Cultured meat startup Future Meat raising $320 million round at $600 million valuation
The foodtech company plans to use the funds to build a manufacturing plant in the U.S., aiming to bring its products to shelves in 2022
Israeli cultured meat company Future Meat is in the midst of raising $320 million at a $600 million valuation before money, Calcalist has learned. The massive round by any measure, and in particular by foodtech standards, will make Future Meat the most valuable Israeli company in its sector by a wide margin.
U.S. food giants Tyson Foods and ADM, who both participated in Future Meat’s $26.75 million Series B in February of this year, are both expected to be part of the upcoming round as well. Tyson Foods is the world’s second largest meat manufacturer while ADM, a multinational food processing and commodities trading corporation, is currently traded on the New York Stock Exchange at a $35 billion valuation. Other investors in the company include Müller Group, and Rich's Products Corporation, alongside leading venture capital investors such as S2G Ventures, ADM Capital, Emerald Technology Ventures, Manta Ray Ventures, and Bits x Bites.
Future Meat team. Photo: Dudi Moskovitch
Future Meat’s technology is based on the rapid natural proliferation of connective tissue cells. What’s unique about their process is that unlike most artificially-grown meat, it does not require the expensive use of stem cells. Its technology is based on the work of its chief scientist Prof. Yaakov Nahmias from the Hebrew University of Jerusalem. The company’s CEO is Rom Kshuk.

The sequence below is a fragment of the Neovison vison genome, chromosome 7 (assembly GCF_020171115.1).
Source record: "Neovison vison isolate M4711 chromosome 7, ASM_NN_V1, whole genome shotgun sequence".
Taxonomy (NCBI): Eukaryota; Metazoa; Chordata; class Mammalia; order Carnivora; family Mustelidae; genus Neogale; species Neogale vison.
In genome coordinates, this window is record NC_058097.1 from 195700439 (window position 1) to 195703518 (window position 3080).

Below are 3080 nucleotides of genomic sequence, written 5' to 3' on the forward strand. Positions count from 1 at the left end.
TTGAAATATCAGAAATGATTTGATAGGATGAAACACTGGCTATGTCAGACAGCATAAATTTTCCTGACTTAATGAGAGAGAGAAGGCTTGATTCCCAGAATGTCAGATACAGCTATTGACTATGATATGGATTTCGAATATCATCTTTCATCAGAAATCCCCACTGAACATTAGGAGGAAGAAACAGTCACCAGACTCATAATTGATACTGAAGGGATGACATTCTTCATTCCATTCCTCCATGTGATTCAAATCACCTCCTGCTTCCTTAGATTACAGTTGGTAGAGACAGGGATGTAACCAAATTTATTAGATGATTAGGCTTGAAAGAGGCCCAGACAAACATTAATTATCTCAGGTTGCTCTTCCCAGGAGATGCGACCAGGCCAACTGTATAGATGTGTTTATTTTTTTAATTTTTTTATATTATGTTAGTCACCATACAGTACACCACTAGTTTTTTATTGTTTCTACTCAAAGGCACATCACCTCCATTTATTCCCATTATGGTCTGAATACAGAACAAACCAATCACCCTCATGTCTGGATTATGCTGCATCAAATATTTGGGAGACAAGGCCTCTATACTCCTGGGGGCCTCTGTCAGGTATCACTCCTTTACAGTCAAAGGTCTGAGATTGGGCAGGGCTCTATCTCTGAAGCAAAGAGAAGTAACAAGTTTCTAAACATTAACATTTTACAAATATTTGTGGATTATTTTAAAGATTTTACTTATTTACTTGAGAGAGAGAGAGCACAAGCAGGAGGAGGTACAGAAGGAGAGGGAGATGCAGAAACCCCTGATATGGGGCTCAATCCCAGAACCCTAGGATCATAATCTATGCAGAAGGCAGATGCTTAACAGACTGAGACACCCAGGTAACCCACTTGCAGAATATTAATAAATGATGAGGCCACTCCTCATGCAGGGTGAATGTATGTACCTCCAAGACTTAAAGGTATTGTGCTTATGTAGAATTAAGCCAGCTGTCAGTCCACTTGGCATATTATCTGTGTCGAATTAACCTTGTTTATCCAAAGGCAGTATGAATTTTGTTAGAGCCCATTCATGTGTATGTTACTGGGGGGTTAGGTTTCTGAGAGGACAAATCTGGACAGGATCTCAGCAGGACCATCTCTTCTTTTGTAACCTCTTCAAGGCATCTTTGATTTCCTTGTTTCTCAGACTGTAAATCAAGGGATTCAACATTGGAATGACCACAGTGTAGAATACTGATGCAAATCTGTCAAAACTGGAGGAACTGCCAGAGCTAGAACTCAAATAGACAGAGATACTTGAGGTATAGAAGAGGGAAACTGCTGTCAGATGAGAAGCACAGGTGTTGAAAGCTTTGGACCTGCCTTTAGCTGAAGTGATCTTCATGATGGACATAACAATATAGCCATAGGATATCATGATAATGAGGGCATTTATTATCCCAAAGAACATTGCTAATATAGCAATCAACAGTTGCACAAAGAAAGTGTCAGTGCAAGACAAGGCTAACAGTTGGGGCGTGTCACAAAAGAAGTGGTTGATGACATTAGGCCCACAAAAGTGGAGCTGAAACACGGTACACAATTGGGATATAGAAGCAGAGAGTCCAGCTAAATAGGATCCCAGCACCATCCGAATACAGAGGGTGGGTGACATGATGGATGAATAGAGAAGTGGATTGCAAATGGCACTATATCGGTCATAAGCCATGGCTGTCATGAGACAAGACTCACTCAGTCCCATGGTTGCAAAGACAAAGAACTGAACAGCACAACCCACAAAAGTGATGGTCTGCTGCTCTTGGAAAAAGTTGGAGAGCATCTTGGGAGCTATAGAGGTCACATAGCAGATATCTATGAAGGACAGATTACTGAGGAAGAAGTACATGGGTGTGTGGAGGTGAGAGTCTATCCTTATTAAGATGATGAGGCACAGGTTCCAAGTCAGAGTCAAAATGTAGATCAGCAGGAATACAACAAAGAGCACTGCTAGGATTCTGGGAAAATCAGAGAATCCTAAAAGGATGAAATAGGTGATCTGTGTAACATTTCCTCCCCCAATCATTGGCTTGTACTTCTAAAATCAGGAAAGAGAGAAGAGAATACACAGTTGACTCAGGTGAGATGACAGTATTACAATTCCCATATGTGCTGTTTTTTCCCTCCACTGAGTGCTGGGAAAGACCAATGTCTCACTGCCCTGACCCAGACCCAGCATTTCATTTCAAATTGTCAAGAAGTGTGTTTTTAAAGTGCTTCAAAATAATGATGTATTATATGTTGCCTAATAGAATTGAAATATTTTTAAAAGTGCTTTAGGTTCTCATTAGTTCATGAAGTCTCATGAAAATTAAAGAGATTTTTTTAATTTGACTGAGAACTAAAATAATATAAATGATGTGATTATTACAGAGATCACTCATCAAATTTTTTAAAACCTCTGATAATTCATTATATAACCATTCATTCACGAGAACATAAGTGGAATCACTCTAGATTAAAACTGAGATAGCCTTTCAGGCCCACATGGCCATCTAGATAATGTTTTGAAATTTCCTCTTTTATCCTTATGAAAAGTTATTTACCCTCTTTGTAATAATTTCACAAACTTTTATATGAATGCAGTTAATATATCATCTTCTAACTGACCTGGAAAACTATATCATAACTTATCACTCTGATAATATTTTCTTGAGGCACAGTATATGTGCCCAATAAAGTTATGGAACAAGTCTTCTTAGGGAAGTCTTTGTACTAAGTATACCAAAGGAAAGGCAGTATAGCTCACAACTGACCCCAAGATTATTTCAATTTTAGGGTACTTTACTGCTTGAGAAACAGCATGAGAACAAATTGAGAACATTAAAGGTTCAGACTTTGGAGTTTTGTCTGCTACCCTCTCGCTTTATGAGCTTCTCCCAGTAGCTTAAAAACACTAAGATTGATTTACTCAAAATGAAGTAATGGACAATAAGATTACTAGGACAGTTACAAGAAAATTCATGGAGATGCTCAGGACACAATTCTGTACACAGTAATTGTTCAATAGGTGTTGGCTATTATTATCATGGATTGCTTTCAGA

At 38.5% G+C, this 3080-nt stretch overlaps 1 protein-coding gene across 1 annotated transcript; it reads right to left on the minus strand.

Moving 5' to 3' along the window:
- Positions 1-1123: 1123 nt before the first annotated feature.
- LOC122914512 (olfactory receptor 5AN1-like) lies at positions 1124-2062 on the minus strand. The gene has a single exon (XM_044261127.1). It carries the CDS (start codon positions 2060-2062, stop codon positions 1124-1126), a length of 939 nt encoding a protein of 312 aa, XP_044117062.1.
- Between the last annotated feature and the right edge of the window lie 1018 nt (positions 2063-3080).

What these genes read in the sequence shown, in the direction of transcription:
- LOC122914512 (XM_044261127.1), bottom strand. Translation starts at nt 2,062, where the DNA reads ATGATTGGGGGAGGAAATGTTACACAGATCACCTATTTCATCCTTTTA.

The huge upcoming round is meant to fund, among other things, the building of a manufacturing plant in the U.S. Future Meat , founded in 2018, is planning on offering its products to the wide public at relatively lower prices compared to current meat substitutes.
The company announced in June the opening of the world's first industrial cultured meat facility. The facility, located near its headquarters in Rehovot, is capable of producing 500 kilograms of cultured products a day, equivalent to 5,000 hamburgers.
"This facility opening marks a huge step in Future Meat Technologies' path to market, serving as a critical enabler to bring our products to shelves by 2022," said Rom Kshuk at the time. "Having a running industrial line accelerates key processes such as regulation and product development."
Currently, the facility can produce cultured chicken, pork and lamb, without the use of animal serum or genetic modification (non-GMO). The facility further supports Future Meat Technologies' larger efforts to create a more sustainable future. The company's cruelty-free production process is expected to generate 80% less greenhouse emissions and use 99% less land and 96% less freshwater than traditional meat production.
Future Meat Technologies aims to reach shelves in the United States in 2022 and is currently in the process of approving its production facility with regulatory agencies in multiple territories. The company is eyeing several locations in the United States for its projected expansion. Future Meat is planning a $2 billion funding round when it begins its marketing push in 2022.